AnandTech's Anand Shimpi offered perhaps the most in-depth look at both handsets. In his usual meticulous style, Shimpi describes the iPhone 5s as "quite possibly the biggest S-update we've ever seen from Apple." His take on the A7 SoC is especially telling, as it breaks down performance stats as well as an explanation of the architecture in minute detail.
The handset's camera is more of an "evolutionary" change from the unit on the iPhone 5, though there are marked enhancements in low light performance and an "excellent auto mode."
Touch ID was well implemented and Shimpi found he missed the feature when moving to the iPhone 5c.
As for the plastic-backed iPhone, Shimpi found the unit to be the "perfect replacement" for the iPhone 5, offering performance on par with the last-generation handset in a solidly constructed package. Interestingly, the 5c's display performed better in some tests than the iPhone 5s, with good contrast and color fidelity.
Walt Mossberg gives a condensed summary of his time with the iPhone 5s, touting the Touch ID fingerprint sensor as one of the phone's highlights.
"It sounds like a gimmick, but it?s a real advance, the biggest step ever in biometric authentication for everyday devices," Mossberg said.
He went on to say that iOS 7 is a "big improvement" over iOS 6, with too many new features to list. The Siri virtual assistant is more accurate and useful than before, with new voices and hooks into assets like Bing.
Mossberg's biggest complaint was the lack of change to the keyboard, as well as Apple's reluctance to allow the installation of third-party solutions as does Android.
For the iPhone 5c, Lauren Goode calls the unit a solid, premium phone. She notes the internals are largely carried over from the iPhone 5, with added improvements to LTE capabilities and minor hardware buffs like a larger front-facing camera sensor.
Goode also points out colors on the 5c's display are slightly warmer than the 5s.
While Apple has not yet disclosed the handset's battery capacity, the publication found that it lasted a bit longer under normal use when compared to similar tests on the iPhone 5.
Engadget was one of the first to put up their review of the top-end iPhone 5s once the embargo lifted on Tuesday. The publication found the handset's hardware, or more specifically the A7 SoC and camera, to be top notch. With its 64-bit architecture, the A7 may prove to be a game changer if developers get on board with software that takes advantage of the chip.
For the iPhone 5c, the publication found the handset to be "more than just the sum of its parts," noting high build quality that pairs well with the carried over equipment from the iPhone 5. The real player here is iOS 7, which delivers a great experience when combined with the colorful 5c hardware. Because no major changes were made to the phone's camera, it was found somewhat lacking. Also a bone of contention was the size of the display, which remains unchanged from the iPhone 5.
Darrell Etherington from TechCrunch said in his review that with the iPhone 5s, "Apple once again wins the right to claim the title of best smartphone available." The looks may not be different from the iPhone 5, but the internal components have a dramatic impact on day-to-day activities normal for a smartphone user. Of note, Etherington goes into detail regarding the 5s' various camera modes and improved hardware spec sheet. Touch ID is also a seamless experience that is well implemented. The A7 processor is designed for future applications, and should reach full potential down the road.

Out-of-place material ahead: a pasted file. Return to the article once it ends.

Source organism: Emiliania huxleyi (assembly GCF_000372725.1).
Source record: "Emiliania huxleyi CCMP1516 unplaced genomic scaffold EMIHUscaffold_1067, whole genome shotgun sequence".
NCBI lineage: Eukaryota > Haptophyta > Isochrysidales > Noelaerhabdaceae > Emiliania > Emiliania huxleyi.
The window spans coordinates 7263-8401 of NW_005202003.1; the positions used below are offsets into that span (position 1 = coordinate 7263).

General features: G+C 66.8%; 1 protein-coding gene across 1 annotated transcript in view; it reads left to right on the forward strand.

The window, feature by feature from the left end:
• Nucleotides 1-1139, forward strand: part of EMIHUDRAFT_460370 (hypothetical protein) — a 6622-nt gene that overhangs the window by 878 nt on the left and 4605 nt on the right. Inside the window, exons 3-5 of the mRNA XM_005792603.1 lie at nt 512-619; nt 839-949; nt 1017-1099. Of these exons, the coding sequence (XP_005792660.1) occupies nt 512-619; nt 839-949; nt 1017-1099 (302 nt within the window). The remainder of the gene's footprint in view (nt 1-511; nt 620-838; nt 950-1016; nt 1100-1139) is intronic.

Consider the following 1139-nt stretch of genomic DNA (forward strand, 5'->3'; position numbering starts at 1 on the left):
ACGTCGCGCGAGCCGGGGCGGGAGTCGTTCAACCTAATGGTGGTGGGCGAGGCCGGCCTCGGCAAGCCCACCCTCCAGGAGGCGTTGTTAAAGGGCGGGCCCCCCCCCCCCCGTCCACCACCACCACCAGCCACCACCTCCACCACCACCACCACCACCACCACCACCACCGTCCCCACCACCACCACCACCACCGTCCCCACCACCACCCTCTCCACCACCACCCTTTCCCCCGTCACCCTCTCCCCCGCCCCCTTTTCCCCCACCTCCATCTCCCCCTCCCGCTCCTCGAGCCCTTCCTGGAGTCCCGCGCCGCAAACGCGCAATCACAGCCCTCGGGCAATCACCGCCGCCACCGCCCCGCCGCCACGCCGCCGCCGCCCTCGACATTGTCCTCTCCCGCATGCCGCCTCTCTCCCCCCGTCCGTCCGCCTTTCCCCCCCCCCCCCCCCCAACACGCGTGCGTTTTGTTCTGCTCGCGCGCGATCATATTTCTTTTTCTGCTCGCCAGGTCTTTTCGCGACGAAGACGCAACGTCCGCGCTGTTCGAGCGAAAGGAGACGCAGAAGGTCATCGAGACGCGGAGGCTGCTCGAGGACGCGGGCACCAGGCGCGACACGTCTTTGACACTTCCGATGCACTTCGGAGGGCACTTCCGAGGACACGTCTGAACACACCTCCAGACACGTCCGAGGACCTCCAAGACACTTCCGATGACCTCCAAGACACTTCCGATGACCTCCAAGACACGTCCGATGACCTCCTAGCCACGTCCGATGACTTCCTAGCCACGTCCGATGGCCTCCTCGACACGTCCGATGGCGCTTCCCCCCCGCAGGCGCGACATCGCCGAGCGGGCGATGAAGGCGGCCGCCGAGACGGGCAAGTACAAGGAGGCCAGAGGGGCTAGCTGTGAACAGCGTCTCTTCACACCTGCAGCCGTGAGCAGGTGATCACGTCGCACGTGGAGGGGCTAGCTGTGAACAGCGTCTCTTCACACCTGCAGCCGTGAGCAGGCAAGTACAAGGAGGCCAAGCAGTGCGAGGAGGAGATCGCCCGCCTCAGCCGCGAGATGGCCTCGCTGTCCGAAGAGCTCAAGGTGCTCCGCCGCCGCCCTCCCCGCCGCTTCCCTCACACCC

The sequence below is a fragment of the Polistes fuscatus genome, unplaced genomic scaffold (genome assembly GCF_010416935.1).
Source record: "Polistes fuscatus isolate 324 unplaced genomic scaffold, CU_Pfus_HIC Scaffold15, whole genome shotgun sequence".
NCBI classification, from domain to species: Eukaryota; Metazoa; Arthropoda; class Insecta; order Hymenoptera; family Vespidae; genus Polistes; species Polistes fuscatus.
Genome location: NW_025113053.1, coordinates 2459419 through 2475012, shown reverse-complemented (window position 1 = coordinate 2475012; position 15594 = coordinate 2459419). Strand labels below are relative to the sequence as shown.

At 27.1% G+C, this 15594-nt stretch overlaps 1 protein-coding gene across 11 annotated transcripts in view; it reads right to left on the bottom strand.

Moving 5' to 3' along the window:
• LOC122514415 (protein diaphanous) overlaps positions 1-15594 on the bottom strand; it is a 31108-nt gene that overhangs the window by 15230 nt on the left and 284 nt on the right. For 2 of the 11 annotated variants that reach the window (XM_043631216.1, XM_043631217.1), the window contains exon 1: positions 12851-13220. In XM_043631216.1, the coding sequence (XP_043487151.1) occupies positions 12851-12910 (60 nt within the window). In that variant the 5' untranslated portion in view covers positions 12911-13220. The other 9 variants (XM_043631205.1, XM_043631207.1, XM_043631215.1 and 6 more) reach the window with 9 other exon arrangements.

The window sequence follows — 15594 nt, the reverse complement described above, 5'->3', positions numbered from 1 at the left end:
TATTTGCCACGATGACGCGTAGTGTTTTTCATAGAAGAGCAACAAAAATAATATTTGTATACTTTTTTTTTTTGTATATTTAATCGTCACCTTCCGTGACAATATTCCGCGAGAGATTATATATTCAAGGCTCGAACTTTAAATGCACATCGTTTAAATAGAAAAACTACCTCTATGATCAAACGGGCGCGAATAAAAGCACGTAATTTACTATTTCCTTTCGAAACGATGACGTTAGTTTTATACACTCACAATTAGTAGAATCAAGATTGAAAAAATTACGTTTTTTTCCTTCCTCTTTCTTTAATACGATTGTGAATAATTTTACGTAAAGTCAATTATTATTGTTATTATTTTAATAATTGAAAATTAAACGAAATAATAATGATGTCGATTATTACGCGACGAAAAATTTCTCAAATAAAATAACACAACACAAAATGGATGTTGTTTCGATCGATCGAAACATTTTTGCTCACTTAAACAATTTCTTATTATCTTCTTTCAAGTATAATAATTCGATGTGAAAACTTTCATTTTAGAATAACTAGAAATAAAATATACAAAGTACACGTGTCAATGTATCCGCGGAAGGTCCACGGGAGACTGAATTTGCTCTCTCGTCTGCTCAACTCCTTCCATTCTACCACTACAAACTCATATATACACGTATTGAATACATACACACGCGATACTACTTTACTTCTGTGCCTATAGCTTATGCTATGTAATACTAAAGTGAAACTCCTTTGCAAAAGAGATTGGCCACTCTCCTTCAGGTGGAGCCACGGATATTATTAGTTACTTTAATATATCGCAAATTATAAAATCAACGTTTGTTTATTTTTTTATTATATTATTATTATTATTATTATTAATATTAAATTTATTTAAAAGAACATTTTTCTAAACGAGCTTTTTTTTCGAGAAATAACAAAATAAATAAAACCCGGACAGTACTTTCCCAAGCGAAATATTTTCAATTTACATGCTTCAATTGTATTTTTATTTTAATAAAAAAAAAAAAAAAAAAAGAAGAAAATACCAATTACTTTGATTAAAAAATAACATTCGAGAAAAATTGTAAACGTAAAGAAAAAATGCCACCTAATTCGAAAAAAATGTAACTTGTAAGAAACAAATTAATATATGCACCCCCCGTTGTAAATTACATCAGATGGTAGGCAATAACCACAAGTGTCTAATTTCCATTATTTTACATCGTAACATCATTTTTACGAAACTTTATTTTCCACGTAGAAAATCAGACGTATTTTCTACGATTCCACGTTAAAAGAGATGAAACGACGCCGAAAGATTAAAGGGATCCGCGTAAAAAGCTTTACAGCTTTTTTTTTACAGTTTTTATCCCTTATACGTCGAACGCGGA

The 5c's greatest asset is arguably its new design, Etherington said. Apple's engineering gives the handset a premium feel, though not much has changed internally. Overall, the unit is a slight improvement on the iPhone 5, which Etherington believes would be the best smartphone around if Apple hadn't announced the 5s.
Jim Dalrymple took a look at both models in his writeup, saying the 5s is for those who need to have the latest and greatest, while the 5c is targeted to Android switchers and budget-minded buyers. Once again, the Touch ID feature of the iPhone 5s wowed, removing the burden of having to type in a passcode every time the phone is unlocked.
"The fingerprint sensor took all of that pain away. I still have the security I was looking for, but none of the frustration," Dalrymple writes.
Further commentary was provided on the camera upgrades, which were found to be good for every day users. Especially impressive was iOS 7's Camera app, which adds new levels of functionality with slow motion video and burst mode still image capture, among other features. Also mentioned was the A7 SoC architecture, which gives a speed boost to daily operations.
For the 5c, Dalrymple notes good build quality as one of the most outstanding features of the phone. He was impressed with Apple's ability to not only bring a lower end iPhone to market without sacrificing functionality, but actually adding features for less money.
Other notable reviews
CNET gave the iPhone 5s four out of five stars.
The New York Times' David Pogue found the new iPhones to be light on hardware advancements aside from the standout Touch ID fingerprint sensor and update camera in the 5s, but noted iOS 7 is a dramatic change for the better.
Both the iPhone 5s and 5c will be available to purchase on Friday, with the polycarbonate model already up for preorders on Apple's website, as well as those of partner carriers.